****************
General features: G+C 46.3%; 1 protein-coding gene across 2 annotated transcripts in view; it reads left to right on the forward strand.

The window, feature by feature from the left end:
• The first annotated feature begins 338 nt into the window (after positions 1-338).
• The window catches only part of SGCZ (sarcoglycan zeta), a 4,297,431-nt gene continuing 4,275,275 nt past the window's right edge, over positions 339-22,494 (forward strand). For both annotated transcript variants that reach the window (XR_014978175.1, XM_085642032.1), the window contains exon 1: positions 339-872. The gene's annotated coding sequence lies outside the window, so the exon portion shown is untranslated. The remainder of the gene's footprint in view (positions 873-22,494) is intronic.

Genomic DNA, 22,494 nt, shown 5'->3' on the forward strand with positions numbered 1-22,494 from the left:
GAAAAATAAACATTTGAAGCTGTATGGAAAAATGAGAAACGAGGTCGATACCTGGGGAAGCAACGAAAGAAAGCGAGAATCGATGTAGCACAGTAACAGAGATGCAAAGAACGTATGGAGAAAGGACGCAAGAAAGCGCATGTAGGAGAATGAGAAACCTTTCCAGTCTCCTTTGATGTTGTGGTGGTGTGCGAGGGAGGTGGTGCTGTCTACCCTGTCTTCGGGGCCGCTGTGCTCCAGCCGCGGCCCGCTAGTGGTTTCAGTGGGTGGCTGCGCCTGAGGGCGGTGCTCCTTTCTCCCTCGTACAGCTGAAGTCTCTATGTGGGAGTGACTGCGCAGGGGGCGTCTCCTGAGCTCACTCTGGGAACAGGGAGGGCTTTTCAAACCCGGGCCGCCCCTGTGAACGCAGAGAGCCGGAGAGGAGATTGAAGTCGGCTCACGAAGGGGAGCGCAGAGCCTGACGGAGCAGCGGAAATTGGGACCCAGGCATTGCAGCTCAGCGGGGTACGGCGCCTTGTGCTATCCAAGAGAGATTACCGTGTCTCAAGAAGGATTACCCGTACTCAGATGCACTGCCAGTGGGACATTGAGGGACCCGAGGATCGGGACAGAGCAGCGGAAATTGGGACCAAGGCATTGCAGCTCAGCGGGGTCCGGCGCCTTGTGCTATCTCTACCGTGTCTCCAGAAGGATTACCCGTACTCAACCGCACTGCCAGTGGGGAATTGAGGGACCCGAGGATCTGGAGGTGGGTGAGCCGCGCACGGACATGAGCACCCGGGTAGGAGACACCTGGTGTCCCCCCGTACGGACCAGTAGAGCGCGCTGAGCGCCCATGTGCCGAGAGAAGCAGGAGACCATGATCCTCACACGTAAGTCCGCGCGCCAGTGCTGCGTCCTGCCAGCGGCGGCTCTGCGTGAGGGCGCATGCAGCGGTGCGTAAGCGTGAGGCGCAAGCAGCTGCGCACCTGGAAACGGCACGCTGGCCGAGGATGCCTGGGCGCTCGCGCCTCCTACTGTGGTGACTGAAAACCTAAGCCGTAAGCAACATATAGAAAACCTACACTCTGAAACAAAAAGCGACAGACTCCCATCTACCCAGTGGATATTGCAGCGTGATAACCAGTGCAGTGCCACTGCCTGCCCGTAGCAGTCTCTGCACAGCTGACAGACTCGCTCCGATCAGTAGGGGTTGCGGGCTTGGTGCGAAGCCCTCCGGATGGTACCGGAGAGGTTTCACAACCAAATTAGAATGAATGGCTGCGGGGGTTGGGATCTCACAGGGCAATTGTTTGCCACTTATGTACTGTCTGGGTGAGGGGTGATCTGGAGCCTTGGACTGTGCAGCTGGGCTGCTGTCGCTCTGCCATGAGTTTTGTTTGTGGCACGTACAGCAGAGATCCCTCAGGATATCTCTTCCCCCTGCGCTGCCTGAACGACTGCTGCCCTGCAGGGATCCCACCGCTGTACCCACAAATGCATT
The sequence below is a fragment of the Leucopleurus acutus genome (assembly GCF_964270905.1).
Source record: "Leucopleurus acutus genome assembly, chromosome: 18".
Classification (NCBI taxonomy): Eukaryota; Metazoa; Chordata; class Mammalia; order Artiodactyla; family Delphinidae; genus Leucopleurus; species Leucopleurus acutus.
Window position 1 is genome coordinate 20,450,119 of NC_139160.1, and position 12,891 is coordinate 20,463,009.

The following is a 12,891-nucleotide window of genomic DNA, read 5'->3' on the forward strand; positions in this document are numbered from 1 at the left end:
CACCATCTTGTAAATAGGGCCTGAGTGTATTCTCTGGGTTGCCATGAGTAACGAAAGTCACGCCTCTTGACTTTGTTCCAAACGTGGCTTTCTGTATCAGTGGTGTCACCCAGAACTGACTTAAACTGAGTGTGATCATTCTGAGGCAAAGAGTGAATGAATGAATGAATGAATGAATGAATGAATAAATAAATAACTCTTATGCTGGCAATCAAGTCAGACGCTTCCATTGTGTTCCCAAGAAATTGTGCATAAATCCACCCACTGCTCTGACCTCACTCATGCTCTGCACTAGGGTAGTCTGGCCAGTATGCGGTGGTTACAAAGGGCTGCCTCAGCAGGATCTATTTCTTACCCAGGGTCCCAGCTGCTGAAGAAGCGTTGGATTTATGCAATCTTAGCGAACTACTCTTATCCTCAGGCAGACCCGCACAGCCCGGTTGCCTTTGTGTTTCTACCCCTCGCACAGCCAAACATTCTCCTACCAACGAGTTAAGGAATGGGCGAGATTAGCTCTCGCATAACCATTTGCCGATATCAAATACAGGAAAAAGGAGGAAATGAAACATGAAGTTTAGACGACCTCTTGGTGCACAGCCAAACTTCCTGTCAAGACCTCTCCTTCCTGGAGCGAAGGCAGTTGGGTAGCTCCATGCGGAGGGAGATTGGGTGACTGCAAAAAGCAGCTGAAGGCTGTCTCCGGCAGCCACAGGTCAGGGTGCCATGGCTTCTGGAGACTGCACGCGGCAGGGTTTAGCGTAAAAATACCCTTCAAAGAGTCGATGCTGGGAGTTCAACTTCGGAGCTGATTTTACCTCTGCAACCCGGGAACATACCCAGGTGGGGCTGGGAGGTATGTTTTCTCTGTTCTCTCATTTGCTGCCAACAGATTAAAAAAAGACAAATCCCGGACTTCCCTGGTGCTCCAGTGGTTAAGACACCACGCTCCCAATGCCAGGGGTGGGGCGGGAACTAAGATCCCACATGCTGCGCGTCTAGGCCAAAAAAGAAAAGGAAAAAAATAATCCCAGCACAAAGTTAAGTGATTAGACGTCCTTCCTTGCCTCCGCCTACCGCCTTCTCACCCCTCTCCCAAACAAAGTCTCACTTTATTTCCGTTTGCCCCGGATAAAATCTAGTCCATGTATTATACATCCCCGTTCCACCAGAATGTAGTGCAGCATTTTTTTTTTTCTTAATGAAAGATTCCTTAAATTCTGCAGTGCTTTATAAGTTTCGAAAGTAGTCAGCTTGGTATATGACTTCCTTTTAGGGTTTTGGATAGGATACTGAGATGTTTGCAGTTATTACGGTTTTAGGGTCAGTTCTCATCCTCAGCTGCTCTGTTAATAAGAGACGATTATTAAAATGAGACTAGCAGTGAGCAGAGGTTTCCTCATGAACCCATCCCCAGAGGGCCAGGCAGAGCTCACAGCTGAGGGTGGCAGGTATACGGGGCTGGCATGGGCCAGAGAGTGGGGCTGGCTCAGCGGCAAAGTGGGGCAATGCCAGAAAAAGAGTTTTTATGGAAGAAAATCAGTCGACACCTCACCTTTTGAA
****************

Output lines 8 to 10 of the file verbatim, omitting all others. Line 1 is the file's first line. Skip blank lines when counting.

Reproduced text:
Source record: "Leucopleurus acutus genome assembly, chromosome: 18".
Classification (NCBI taxonomy): Eukaryota; Metazoa; Chordata; class Mammalia; order Artiodactyla; family Delphinidae; genus Leucopleurus; species Leucopleurus acutus.
Window position 1 is genome coordinate 20,450,119 of NC_139160.1, and position 12,891 is coordinate 20,463,009.